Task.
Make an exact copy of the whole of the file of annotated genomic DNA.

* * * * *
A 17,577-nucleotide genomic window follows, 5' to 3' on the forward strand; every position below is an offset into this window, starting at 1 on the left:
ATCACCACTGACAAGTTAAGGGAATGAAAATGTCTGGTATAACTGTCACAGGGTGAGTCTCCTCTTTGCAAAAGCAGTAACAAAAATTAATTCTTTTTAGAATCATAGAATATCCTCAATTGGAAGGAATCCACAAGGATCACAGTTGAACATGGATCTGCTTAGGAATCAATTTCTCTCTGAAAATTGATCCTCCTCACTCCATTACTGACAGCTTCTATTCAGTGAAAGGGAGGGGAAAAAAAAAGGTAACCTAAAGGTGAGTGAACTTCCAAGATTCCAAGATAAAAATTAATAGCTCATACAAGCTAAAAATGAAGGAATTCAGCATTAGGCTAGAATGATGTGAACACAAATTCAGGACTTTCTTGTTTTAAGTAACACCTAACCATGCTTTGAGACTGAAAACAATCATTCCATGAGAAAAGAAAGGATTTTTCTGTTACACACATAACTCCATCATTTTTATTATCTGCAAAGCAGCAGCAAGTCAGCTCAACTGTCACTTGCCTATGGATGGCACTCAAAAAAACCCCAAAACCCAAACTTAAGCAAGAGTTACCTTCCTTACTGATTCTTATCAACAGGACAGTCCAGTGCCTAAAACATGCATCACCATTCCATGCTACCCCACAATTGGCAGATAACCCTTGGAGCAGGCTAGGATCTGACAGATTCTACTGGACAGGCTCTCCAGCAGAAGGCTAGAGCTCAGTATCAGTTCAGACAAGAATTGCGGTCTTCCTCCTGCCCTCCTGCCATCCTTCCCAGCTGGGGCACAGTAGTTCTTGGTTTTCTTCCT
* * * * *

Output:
A 17,577-nucleotide genomic window follows, 5' to 3' on the forward strand; every position below is an offset into this window, starting at 1 on the left:
ATCACCACTGACAAGTTAAGGGAATGAAAATGTCTGGTATAACTGTCACAGGGTGAGTCTCCTCTTTGCAAAAGCAGTAACAAAAATTAATTCTTTTTAGAATCATAGAATATCCTCAATTGGAAGGAATCCACAAGGATCACAGTTGAACATGGATCTGCTTAGGAATCAATTTCTCTCTGAAAATTGATCCTCCTCACTCCATTACTGACAGCTTCTATTCAGTGAAAGGGAGGGGAAAAAAAAAGGTAACCTAAAGGTGAGTGAACTTCCAAGATTCCAAGATAAAAATTAATAGCTCATACAAGCTAAAAATGAAGGAATTCAGCATTAGGCTAGAATGATGTGAACACAAATTCAGGACTTTCTTGTTTTAAGTAACACCTAACCATGCTTTGAGACTGAAAACAATCATTCCATGAGAAAAGAAAGGATTTTTCTGTTACACACATAACTCCATCATTTTTATTATCTGCAAAGCAGCAGCAAGTCAGCTCAACTGTCACTTGCCTATGGATGGCACTCAAAAAAACCCCAAAACCCAAACTTAAGCAAGAGTTACCTTCCTTACTGATTCTTATCAACAGGACAGTCCAGTGCCTAAAACATGCATCACCATTCCATGCTACCCCACAATTGGCAGATAACCCTTGGAGCAGGCTAGGATCTGACAGATTCTACTGGACAGGCTCTCCAGCAGAAGGCTAGAGCTCAGTATCAGTTCAGACAAGAATTGCGGTCTTCCTCCTGCCCTCCTGCCATCCTTCCCAGCTGGGGCACAGTAGTTCTTGGTTTTCTTCCT